may be firing on all cylinders, but some on Wall Street worry that the company's four-year-old experiment in synthetic fuel could gum things up.
Improbably, Marriott is the owner of two facilities in Saline County, Ill., and two in Jefferson County, Ala., where low-grade coal is treated with chemical binders.
When the hotelier got into the business in 2001, its goal wasn't profit but tax relief. Although its four fuel facilities operate at a loss, a Carter-era law provides tax credits for synthetic fuel producers until 2008, and Marriott's side business had generated about $435 million worth of credits by the end of last year.
But a provision in the tax code causes the credits to phase out if crude oil prices breach a key threshold, and oil's surge to record levels this year has increased the chance of that happening.
"Our only concern for the
Marriott story lies in its synthetic fuel business," wrote Goldman Sachs analyst Steven Kent in a recent research note. "With rising oil prices, its tax credits fade, which in turn could reduce Marriott EPS for 2005 and 2006." Goldman Sachs does and seeks to do business with companies covered in its research reports.
Each year, the Internal Revenue Service makes inflation adjustments to the average annual price that oil must breach before it begins to whittle down the credits. Although the agency has yet to publish this year's inflation adjustment, Kent estimates the threshold will be equal to about $55.77 a barrel for West Texas Intermediate, or WTI, the high-quality crude that backs futures contracts.
WTI would have to average $61.35 for the rest of 2005 for the government to begin phasing out Marriott's tax credits, according to the analyst. That marks a significant increase from the mid-$53 level crude futures traded Friday. But oil's unexpected rally, which drove futures above $58 a barrel on April 4, has generated concern that the sky is the limit for the commodity.
"Currently, 45 cents of our $2.88 EPS estimate for 2005 comes from this tax incentive," Kent wrote. "At this point, given the volatility of oil, we are not yet willing to reduce our reported EPS but will be monitoring this situation closely."
Marriott is keeping a close eye on oil prices and is aware of the potential impact on the credits, said Tom Marder, a company spokesman.
The company plans to release first-quarter results April 21, and as that date nears, another -- potentially costlier -- issue related to its synthetic fuel business remains unresolved. Last July, the IRS challenged whether three of Marriott's four synthetic fuel facilities had gone into service before July 1998, a requirement for the tax credits. Marriott purchased all four facilities in October 2001 from PacifiCorp Financial Services for $46 million in cash.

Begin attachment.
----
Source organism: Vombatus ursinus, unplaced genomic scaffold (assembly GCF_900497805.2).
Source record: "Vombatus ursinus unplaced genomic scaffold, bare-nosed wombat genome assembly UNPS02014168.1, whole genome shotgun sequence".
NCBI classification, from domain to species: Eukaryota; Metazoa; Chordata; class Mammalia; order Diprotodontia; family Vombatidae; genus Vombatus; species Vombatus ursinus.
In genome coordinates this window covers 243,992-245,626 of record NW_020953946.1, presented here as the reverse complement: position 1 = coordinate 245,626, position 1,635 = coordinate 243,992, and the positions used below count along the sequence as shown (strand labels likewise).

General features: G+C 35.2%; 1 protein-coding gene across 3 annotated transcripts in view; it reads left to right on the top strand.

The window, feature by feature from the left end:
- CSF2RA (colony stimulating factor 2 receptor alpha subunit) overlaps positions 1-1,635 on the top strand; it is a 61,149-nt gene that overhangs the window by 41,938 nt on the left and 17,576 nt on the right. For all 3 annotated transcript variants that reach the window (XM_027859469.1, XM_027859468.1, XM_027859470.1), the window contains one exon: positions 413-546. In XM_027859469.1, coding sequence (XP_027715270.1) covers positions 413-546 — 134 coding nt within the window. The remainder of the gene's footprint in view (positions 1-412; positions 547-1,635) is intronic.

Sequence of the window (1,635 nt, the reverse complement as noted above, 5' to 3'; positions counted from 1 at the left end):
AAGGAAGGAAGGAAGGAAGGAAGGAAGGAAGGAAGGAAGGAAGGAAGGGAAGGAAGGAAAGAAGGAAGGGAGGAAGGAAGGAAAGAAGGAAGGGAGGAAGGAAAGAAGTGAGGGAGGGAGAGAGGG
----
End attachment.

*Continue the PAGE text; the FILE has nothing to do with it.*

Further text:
Marriott repeatedly has expressed optimism that the issue will be resolved in its favor. In last year's third-quarter earnings call, Arne Sorenson, Marriott's CFO, said the chances of an adverse ruling by the IRS were "very, very slim." Marder said, "We continue to feel confident in our position." He declined to comment on when the company thought it might receive a decision.
An IRS spokesman declined to comment on the agency's challenge, noting that federal law precludes the agency from discussing private tax matters.
Should the IRS rule against Marriott, though, the EPS impact would be significant, and the company might also have to restate past earnings. Matt Quinn, senior lodging and gaming analyst at Zack's Investment Research, estimates that the loss of credits on the three facilities could lower EPS this year by 30 cents to 40 cents. Zack's neither does nor seeks to do business with companies it covers, and Quinn owns no shares of companies he covers.
On average, analysts estimate Marriott will earn $2.83 a share this year, according to Thomson First Call.
As of the end of last year, Marriott had realized $330 million in tax credits from the three facilities in question.
The company has a strong balance sheet and has been generating significant cash flow, so paying back past credits shouldn't be problem, Quinn says. Still, the loss of expected EPS could rattle investors, especially because Marriott shares are trading at high historical multiples. At its recent level around $67, the stock is just a dollar shy of its 52-week high and is at a multiple of about 11 times enterprise value to earnings before interest, taxes, depreciation and amortization, or EBITDA.
"When you're trading near historical highs on valuation, you've got to think it's going to pull back," Quinn said.